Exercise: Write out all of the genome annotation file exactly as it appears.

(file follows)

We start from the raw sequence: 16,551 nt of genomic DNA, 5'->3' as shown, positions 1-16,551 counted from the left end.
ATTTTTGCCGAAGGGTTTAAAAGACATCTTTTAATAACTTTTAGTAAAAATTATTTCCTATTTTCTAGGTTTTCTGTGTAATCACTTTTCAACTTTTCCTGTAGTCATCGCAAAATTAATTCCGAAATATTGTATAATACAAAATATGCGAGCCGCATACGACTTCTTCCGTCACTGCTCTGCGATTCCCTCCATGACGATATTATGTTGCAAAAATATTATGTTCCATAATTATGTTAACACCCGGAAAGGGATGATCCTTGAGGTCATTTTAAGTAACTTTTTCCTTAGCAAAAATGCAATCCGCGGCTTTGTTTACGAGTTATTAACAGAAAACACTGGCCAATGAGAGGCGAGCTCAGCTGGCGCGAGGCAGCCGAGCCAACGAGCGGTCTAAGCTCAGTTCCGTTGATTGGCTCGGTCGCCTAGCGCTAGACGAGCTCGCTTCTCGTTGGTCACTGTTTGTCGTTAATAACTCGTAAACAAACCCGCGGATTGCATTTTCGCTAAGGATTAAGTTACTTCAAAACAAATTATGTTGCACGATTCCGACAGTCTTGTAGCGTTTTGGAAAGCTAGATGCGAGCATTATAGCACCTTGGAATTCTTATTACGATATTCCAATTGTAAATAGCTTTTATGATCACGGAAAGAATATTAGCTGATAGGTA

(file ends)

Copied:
We start from the raw sequence: 16,551 nt of genomic DNA, 5'->3' as shown, positions 1-16,551 counted from the left end.
ATTTTTGCCGAAGGGTTTAAAAGACATCTTTTAATAACTTTTAGTAAAAATTATTTCCTATTTTCTAGGTTTTCTGTGTAATCACTTTTCAACTTTTCCTGTAGTCATCGCAAAATTAATTCCGAAATATTGTATAATACAAAATATGCGAGCCGCATACGACTTCTTCCGTCACTGCTCTGCGATTCCCTCCATGACGATATTATGTTGCAAAAATATTATGTTCCATAATTATGTTAACACCCGGAAAGGGATGATCCTTGAGGTCATTTTAAGTAACTTTTTCCTTAGCAAAAATGCAATCCGCGGCTTTGTTTACGAGTTATTAACAGAAAACACTGGCCAATGAGAGGCGAGCTCAGCTGGCGCGAGGCAGCCGAGCCAACGAGCGGTCTAAGCTCAGTTCCGTTGATTGGCTCGGTCGCCTAGCGCTAGACGAGCTCGCTTCTCGTTGGTCACTGTTTGTCGTTAATAACTCGTAAACAAACCCGCGGATTGCATTTTCGCTAAGGATTAAGTTACTTCAAAACAAATTATGTTGCACGATTCCGACAGTCTTGTAGCGTTTTGGAAAGCTAGATGCGAGCATTATAGCACCTTGGAATTCTTATTACGATATTCCAATTGTAAATAGCTTTTATGATCACGGAAAGAATATTAGCTGATAGGTA